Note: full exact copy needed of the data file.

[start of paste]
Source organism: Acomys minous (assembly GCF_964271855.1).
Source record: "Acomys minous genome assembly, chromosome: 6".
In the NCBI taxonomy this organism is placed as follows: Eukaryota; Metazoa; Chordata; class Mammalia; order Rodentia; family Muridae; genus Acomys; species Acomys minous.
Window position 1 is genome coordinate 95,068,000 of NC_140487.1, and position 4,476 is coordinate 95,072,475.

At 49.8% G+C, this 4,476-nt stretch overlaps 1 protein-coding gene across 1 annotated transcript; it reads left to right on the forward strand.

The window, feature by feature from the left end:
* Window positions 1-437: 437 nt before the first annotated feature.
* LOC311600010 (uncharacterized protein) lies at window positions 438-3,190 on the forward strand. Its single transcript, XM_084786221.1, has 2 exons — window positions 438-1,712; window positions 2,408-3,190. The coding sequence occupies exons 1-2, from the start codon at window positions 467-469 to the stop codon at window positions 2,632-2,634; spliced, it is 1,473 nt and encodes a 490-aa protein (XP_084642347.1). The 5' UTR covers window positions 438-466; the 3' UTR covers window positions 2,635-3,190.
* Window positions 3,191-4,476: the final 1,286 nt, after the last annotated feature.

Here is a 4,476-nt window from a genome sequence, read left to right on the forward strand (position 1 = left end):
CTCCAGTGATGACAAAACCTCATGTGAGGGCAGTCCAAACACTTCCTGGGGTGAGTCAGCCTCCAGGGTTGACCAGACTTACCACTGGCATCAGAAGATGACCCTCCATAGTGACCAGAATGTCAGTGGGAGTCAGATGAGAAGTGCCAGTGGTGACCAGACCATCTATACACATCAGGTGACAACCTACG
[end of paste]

Source organism: Acomys minous (assembly GCF_964271855.1).
Source record: "Acomys minous genome assembly, chromosome: 6".
In the NCBI taxonomy this organism is placed as follows: Eukaryota; Metazoa; Chordata; class Mammalia; order Rodentia; family Muridae; genus Acomys; species Acomys minous.
Window position 1 is genome coordinate 95,068,000 of NC_140487.1, and position 4,476 is coordinate 95,072,475.

At 49.8% G+C, this 4,476-nt stretch overlaps 1 protein-coding gene across 1 annotated transcript; it reads left to right on the forward strand.

The window, feature by feature from the left end:
* Window positions 1-437: 437 nt before the first annotated feature.
* LOC311600010 (uncharacterized protein) lies at window positions 438-3,190 on the forward strand. Its single transcript, XM_084786221.1, has 2 exons — window positions 438-1,712; window positions 2,408-3,190. The coding sequence occupies exons 1-2, from the start codon at window positions 467-469 to the stop codon at window positions 2,632-2,634; spliced, it is 1,473 nt and encodes a 490-aa protein (XP_084642347.1). The 5' UTR covers window positions 438-466; the 3' UTR covers window positions 2,635-3,190.
* Window positions 3,191-4,476: the final 1,286 nt, after the last annotated feature.

Here is a 4,476-nt window from a genome sequence, read left to right on the forward strand (position 1 = left end):
CTCCAGTGATGACAAAACCTCATGTGAGGGCAGTCCAAACACTTCCTGGGGTGAGTCAGCCTCCAGGGTTGACCAGACTTACCACTGGCATCAGAAGATGACCCTCCATAGTGACCAGAATGTCAGTGGGAGTCAGATGAGAAGTGCCAGTGGTGACCAGACCATCTATACACATCAGGTGACAACCTACG